NEW YORK (TheStreet) -- Square is leading the mobile payments revolution from its headquarters in San Francisco, and COO Keith Rabois believes the company can do more to make the shopping experience better for both consumers and sellers.
Speaking in a phone interview with TheStreet last week, Rabois noted that Square wants to make commerce better for everyone. "The process is broken," he said, when discussing where Square is headed. "We've made a lot of progress in the past two years, and we we want to simplify commerce. We want it to be a better experience for the customer and the buyer."
Square is growing at a tremendous rate, as it helps revolutionize the mobile payments industry. One of its major initiatives is a deal announced with Starbucks (SBUX) last year, which has helped raise awareness of its technology.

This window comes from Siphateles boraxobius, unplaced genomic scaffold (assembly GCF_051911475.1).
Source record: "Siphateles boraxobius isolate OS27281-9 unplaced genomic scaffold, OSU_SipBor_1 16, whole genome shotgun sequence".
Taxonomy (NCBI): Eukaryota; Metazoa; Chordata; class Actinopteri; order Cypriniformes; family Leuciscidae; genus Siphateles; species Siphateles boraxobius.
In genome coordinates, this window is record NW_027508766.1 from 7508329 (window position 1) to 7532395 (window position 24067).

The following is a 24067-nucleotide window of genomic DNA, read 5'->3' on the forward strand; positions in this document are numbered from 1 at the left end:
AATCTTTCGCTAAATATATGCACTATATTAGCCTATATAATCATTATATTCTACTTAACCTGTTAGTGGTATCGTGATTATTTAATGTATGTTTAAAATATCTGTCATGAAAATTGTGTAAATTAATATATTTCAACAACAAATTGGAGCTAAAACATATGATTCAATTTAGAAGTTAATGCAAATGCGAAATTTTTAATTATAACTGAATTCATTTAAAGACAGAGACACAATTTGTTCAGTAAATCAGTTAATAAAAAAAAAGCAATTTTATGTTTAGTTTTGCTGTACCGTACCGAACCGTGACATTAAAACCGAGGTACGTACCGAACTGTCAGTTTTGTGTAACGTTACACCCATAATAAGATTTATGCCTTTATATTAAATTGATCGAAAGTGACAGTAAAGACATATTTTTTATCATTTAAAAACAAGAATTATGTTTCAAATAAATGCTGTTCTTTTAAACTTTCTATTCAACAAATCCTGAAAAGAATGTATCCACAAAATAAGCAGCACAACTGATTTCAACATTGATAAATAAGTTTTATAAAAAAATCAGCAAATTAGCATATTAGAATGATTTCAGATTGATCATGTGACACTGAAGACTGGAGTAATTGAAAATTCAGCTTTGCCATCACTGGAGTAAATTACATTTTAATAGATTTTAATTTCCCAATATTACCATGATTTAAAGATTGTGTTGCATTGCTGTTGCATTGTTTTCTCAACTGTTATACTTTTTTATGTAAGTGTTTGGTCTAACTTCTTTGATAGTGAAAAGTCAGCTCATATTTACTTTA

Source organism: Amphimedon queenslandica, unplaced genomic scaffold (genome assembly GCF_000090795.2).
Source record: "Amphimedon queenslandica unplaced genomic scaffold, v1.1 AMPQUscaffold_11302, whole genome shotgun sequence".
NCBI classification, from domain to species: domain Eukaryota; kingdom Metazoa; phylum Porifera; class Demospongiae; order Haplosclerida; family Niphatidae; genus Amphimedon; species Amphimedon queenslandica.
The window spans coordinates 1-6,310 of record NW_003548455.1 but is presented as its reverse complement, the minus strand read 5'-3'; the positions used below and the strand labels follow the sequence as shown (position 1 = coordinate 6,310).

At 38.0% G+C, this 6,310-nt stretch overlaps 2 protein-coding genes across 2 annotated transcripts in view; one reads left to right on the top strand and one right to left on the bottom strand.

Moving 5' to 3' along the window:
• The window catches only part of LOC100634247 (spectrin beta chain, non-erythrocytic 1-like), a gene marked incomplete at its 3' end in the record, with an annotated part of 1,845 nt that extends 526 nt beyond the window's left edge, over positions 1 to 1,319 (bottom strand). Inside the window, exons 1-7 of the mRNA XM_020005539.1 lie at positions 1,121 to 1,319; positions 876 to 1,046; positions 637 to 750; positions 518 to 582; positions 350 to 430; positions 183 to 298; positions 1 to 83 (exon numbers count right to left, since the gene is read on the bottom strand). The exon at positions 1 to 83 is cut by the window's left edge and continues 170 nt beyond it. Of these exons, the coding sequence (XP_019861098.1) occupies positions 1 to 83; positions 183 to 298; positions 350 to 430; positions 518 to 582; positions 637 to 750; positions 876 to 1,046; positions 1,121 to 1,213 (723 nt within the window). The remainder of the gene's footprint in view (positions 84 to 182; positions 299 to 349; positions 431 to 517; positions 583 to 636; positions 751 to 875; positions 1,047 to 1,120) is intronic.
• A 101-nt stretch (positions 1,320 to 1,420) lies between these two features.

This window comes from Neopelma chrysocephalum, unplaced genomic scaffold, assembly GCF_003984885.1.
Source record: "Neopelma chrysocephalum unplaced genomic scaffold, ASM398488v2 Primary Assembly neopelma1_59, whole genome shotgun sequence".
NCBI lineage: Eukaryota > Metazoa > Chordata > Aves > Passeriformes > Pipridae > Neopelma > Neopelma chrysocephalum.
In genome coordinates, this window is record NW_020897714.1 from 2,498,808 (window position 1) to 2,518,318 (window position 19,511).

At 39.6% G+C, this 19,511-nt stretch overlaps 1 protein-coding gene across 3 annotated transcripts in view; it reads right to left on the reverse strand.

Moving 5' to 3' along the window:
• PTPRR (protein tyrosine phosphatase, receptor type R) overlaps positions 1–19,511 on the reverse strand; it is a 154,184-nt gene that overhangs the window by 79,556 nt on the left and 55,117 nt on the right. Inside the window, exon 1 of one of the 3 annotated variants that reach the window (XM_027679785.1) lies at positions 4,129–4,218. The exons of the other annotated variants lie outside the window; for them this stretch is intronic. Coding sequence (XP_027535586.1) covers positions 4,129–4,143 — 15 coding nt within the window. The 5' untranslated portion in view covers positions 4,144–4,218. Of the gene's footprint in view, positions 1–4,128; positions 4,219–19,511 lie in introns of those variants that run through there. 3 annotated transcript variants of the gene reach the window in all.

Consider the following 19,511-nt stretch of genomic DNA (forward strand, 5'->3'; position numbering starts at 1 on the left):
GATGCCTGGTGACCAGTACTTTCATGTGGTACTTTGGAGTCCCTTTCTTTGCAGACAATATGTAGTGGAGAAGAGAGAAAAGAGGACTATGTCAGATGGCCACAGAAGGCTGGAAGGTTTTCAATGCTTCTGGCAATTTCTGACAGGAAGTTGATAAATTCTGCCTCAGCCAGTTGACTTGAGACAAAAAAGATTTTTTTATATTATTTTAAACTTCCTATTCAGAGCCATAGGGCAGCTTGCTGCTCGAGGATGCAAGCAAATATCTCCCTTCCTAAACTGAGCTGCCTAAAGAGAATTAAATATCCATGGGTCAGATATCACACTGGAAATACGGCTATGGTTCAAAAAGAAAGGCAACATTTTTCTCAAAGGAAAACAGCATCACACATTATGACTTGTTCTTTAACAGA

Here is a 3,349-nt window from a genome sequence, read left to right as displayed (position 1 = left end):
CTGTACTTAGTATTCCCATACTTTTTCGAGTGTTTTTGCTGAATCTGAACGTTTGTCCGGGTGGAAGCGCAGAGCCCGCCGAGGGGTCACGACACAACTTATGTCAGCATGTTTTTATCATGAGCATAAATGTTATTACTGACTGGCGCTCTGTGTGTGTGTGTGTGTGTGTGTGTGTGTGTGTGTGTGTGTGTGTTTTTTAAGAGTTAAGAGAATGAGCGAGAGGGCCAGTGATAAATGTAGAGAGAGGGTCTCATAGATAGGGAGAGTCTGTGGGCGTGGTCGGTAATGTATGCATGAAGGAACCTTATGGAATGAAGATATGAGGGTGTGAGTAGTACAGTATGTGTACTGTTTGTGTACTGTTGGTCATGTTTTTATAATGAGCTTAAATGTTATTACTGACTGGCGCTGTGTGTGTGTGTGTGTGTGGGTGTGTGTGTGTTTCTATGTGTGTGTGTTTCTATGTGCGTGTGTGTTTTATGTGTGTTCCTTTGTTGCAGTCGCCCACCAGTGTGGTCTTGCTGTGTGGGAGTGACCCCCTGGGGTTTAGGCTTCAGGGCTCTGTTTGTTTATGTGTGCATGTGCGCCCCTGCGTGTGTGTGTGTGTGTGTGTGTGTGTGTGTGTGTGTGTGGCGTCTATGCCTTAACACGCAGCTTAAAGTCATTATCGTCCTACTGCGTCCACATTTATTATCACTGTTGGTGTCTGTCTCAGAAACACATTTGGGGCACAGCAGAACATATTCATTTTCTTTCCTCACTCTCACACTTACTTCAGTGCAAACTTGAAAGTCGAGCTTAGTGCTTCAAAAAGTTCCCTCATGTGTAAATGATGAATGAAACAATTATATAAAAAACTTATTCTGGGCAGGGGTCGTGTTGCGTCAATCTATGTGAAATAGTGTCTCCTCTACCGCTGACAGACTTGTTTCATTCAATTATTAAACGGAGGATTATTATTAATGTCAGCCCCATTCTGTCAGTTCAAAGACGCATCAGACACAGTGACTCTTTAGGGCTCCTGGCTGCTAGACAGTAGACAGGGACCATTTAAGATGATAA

The Seattle-based firm is now integrating Square in all of its 7,000 U.S.-based stores, and, thanks to Starbucks' heavy foot traffic, the mobile payments specialist has a much higher profile. "80% of Americans visit Starbucks, and, basically overnight, Square Wallet was available to America," said Rabois.Rabois would not disclose whether the deal was done at a lower rate than Square's normal 2.75% charge rate, but noted that the two companies will do more in the future. The former PayPal executive also said that Square has its readers in several other major retailers, including Wal-Mart (WMT), Apple (AAPL), and Target (TGT). "Starbucks has an amazing brand," Rabois said, adding that the coffee giant is a pioneer in mobile payments already with its Starbucks app. He called Starbucks the most advanced, most successful, U.S. merchant, and with Square Wallet, Starbucks has its eye on the future. The future is bright for mobile payments, according to Forrester Research, which predicts the market will grow 48% annually between now and 2017, reaching $90 billion by the end of 2017. The growth of mobile payments is showing up everywhere. Visa (V), for example, invested an undisclosed sum in Square in Feb. 2011, while eBay (EBAY) reported strong fourth-quarter results on Wednesday, thanks in large part to its PayPal division. PayPal mobile payments volume rose more than three-fold to $14 billion, and the company expects more than $20 billion in 2013, noting that active accounts rose 15% year-over-year.
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